PARTIAL COHERENCE AND ABERRATION EFFECTS ON SPECKLE CHARACTERISTICS
AdvisorMilster, Thomas D.
Committee ChairMilster, Thomas D.
MetadataShow full item record
PublisherThe University of Arizona.
RightsCopyright © is held by the author. Digital access to this material is made possible by the University Libraries, University of Arizona. Further transmission, reproduction or presentation (such as public display or performance) of protected items is prohibited except with permission of the author.
AbstractIt is known that a phase-perturbed object field from a fractal-like rough surface illuminated by a partially coherent beam generates speckle on the image plane. In this works, aberration effects on Gaussian speckle on the image plane in both perfectly and partially coherent systems are theoretically and experimentally investigated. Theory shows that the second order statistics of Gaussian laser speckle are independent of odd-functional aberrations, but they do affect Gaussian speckle contrast in a partially coherent system. Furthermore, it is theoretically derived that field statistics of Gaussian laser speckle generally become non-circular Gaussian due to aberrations, and an aberration effect is asymptotically ignorable for very weak or strong roughness. A brute force simulation method is introduced for non-Gaussian speckle in a partially coherent imaging system, where speckle irradiance is calculated from a quasi-monochromatic extended incoherent source. The source is modeled as a collection of independent point sources distributed on a regular grid. The partially coherent speckle pattern is calculated from the incoherent sum of coherent speckle patterns in the image plane generated from each point source. Speckle contrasts from a brute force model show good agreement with theoretical and experimental results. It is determined that non-Gaussian speckle contrast is strongly dependent on Hurst exponent of fractal rough surfaces using brute force simulations. The concept of a contributing object area at a fixed image point effectively explains the speckle contrast dependency. Measuring spherical aberrations using Gaussian laser speckle is discussed as one of applications and future works of the present study.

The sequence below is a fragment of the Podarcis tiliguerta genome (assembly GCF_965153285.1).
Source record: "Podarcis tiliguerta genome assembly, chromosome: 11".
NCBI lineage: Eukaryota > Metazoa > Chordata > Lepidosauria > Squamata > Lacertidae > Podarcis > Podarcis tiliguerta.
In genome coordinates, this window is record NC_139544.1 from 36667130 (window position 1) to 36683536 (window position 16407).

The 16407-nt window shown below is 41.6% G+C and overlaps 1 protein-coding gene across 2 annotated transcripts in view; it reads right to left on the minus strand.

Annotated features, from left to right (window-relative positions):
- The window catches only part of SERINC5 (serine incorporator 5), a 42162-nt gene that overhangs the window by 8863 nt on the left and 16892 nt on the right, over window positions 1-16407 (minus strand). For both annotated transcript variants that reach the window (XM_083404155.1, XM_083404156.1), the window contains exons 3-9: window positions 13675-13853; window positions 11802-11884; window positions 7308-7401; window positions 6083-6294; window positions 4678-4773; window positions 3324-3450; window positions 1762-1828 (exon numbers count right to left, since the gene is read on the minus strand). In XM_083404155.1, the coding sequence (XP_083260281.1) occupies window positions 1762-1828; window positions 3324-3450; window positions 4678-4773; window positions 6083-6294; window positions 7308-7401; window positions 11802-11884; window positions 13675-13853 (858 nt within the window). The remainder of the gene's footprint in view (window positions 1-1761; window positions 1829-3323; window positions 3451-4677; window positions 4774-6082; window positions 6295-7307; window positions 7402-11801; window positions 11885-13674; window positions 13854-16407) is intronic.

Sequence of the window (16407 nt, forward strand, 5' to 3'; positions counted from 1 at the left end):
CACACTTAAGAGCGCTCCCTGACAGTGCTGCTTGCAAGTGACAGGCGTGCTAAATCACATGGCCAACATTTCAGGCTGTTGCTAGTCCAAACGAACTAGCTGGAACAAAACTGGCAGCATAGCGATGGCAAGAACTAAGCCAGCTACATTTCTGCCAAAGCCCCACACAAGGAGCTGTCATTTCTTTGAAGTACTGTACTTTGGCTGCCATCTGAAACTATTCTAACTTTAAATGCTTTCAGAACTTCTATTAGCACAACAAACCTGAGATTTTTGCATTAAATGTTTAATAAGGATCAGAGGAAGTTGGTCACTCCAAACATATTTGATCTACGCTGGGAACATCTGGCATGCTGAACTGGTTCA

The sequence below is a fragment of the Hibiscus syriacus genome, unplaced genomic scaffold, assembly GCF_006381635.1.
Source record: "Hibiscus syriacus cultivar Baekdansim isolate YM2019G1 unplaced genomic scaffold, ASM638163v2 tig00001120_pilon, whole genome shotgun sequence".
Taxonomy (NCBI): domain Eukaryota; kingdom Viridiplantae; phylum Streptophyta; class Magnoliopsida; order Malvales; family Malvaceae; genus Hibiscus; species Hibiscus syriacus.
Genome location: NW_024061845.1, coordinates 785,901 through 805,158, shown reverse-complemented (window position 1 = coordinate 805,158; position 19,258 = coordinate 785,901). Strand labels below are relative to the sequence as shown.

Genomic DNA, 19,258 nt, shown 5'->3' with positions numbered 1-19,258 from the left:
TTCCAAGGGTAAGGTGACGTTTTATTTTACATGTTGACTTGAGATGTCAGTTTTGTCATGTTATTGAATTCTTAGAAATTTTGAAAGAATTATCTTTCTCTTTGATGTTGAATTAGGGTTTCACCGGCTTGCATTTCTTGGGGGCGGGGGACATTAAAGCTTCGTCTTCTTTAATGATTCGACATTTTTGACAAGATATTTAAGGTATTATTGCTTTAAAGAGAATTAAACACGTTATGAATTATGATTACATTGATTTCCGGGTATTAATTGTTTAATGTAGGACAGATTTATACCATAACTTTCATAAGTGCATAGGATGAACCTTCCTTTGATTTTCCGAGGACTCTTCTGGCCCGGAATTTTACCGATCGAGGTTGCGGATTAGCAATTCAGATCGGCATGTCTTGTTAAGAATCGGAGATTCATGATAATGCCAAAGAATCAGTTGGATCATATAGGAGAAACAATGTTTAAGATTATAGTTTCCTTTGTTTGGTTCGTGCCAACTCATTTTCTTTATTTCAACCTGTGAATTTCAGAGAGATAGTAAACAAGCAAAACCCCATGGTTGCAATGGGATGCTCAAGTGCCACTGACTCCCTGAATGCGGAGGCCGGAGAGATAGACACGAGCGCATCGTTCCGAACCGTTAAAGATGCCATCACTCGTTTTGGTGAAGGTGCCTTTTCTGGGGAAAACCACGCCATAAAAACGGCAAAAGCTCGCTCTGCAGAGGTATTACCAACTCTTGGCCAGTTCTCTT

Degree ProgramOptical Sciences